Austerity.. Craft breweries won’t face the tax increases Brussels demanded, but brandy is next in the firing line.

In the war over austerity, Greek beer has won its first battle

In the war over austerity, Greek beer has won its first battle.

Taxes on small breweries won’t be increased, as the country’s creditors insisted. Initially, the plan was to abolish favorable tax treatment for microbreweries (those bottling less than about 530 gallons per year), which pay about half the taxes of large international beer companies. Evidently some, including foreign lenders, believed the special treatment was damaging free competition.

But the small brewers and the political left had a quite opposite understanding: The tax discount was introduced in 2003 under a European Union directive to encourage small businesses in economically disadvantaged areas, such as Thrace, on the border with Turkey.

The largest Greek microbrewery is 14 times smaller than some of its multinational competitors. It would be almost impossible to compete without some support. A tax increase would likely put most of the small-scale brewers out of business.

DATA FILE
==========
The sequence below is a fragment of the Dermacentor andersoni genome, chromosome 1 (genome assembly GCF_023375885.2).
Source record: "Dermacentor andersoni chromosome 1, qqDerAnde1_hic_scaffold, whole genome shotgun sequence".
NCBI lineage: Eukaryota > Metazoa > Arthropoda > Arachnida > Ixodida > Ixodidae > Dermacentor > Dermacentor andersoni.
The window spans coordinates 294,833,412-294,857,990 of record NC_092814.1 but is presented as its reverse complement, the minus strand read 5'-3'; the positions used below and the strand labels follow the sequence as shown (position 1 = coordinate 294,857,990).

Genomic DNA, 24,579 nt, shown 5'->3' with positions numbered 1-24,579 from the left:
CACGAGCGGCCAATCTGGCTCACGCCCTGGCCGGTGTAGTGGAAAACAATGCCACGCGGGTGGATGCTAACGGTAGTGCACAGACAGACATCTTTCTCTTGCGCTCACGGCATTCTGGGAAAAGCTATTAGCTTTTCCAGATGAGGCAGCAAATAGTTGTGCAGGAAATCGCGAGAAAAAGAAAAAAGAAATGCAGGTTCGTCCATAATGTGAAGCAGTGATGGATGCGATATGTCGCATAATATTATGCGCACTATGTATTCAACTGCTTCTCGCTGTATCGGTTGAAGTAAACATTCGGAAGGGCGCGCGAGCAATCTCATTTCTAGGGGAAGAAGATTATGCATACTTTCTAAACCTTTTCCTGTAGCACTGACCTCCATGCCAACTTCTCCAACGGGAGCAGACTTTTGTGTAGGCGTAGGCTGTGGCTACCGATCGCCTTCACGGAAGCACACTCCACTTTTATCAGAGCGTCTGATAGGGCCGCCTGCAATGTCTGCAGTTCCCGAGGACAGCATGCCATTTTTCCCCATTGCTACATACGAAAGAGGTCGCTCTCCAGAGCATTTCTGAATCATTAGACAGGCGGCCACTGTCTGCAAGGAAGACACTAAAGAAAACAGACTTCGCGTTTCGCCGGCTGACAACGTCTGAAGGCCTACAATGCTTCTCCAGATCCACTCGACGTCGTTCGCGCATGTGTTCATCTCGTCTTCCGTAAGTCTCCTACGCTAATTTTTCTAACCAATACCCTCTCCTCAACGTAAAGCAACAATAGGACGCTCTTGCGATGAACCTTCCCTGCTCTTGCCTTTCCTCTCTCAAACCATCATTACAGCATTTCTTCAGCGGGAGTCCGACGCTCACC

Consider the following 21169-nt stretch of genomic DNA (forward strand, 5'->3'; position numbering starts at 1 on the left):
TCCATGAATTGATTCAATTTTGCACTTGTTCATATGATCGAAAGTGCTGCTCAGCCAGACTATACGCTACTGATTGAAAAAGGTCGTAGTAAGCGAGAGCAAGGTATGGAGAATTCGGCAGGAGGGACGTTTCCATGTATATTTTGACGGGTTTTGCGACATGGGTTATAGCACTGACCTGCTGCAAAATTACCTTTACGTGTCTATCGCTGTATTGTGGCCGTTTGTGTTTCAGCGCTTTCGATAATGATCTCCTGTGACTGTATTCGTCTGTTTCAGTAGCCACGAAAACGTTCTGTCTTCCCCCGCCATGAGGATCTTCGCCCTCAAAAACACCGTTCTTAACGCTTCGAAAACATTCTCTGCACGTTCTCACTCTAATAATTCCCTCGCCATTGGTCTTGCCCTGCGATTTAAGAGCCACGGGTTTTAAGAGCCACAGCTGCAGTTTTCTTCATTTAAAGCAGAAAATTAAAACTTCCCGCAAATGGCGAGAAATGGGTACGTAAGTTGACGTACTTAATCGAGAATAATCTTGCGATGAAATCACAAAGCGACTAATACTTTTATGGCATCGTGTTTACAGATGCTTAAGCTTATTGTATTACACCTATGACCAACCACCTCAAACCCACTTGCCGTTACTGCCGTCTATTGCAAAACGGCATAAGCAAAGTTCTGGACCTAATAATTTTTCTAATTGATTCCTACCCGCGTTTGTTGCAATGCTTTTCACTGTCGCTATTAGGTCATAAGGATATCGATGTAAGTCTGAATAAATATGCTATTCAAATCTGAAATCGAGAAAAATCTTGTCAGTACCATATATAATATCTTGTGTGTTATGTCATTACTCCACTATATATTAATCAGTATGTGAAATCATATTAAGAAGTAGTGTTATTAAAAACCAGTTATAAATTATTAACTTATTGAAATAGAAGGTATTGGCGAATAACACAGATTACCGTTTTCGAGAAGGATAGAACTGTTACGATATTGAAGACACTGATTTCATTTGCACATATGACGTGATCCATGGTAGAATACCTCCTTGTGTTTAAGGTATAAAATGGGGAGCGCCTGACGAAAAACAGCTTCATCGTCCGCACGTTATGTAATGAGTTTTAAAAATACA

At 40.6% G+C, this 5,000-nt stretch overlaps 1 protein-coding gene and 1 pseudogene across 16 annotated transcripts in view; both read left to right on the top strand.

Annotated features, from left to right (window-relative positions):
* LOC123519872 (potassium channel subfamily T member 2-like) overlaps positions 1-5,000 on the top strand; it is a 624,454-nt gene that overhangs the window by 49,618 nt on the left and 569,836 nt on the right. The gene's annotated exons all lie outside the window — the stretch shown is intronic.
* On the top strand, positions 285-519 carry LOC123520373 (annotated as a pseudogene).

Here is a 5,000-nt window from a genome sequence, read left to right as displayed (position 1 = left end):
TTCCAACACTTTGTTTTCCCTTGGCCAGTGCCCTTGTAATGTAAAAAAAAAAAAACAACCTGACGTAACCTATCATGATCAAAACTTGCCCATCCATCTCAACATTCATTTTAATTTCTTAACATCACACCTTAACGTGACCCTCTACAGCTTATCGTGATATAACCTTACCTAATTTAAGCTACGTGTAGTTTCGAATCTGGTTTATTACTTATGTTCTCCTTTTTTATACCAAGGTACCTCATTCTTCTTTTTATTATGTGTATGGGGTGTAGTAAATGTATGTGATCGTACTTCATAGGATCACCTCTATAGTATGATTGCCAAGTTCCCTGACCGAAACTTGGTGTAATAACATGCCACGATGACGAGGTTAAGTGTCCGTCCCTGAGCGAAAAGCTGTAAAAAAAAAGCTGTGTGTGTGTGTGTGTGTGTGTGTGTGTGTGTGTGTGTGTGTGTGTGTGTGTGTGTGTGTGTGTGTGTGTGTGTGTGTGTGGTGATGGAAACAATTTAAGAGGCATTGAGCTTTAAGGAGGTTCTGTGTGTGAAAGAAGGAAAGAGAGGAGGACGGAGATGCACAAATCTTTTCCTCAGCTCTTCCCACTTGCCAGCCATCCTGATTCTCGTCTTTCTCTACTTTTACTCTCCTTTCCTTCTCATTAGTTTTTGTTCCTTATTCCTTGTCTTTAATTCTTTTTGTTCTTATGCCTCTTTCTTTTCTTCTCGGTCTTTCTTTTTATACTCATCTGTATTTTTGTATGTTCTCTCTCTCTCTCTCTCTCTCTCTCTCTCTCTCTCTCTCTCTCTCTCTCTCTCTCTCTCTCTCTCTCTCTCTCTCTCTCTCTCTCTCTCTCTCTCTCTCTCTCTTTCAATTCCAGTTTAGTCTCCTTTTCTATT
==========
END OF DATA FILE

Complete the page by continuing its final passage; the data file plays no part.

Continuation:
For all these reasons, in the end, Alexis Tsipras’ government rejected the increase and vowed to find the €3.2 million somewhere else. All in all, as many Greek news sites have pointed out, it’s not such an astronomical figure — the various ministries could shave it off their bills.

So the beer “revolt” was successful. It’s a first small response to the neoliberal program that the European Commission, the European Central Bank, the International Monetary Fund and the European Stability Mechanism continue to apply. But it only worked because the tax increase on beer was not explicitly included in the compromise that the Greek government was practically forced to sign in August.

It remains to be seen, now, what will happen to Tsipouro and Tsikoudia, the Greek brandies that also pay 50 percent lower taxes than other alcoholic beverages. According to the Troika, this violates regulations and may therefore be considered nefarious “state aid.”

Farmers and growers who produce brandy only occasionally, and receive even more favorable taxation, may also find themselves in the viewfinder. Brussels doesn’t intend to make any exceptions. But as many Greek commentators have already pointed out, more expensive alcohol will only create a bootleg market that isn’t taxed at all.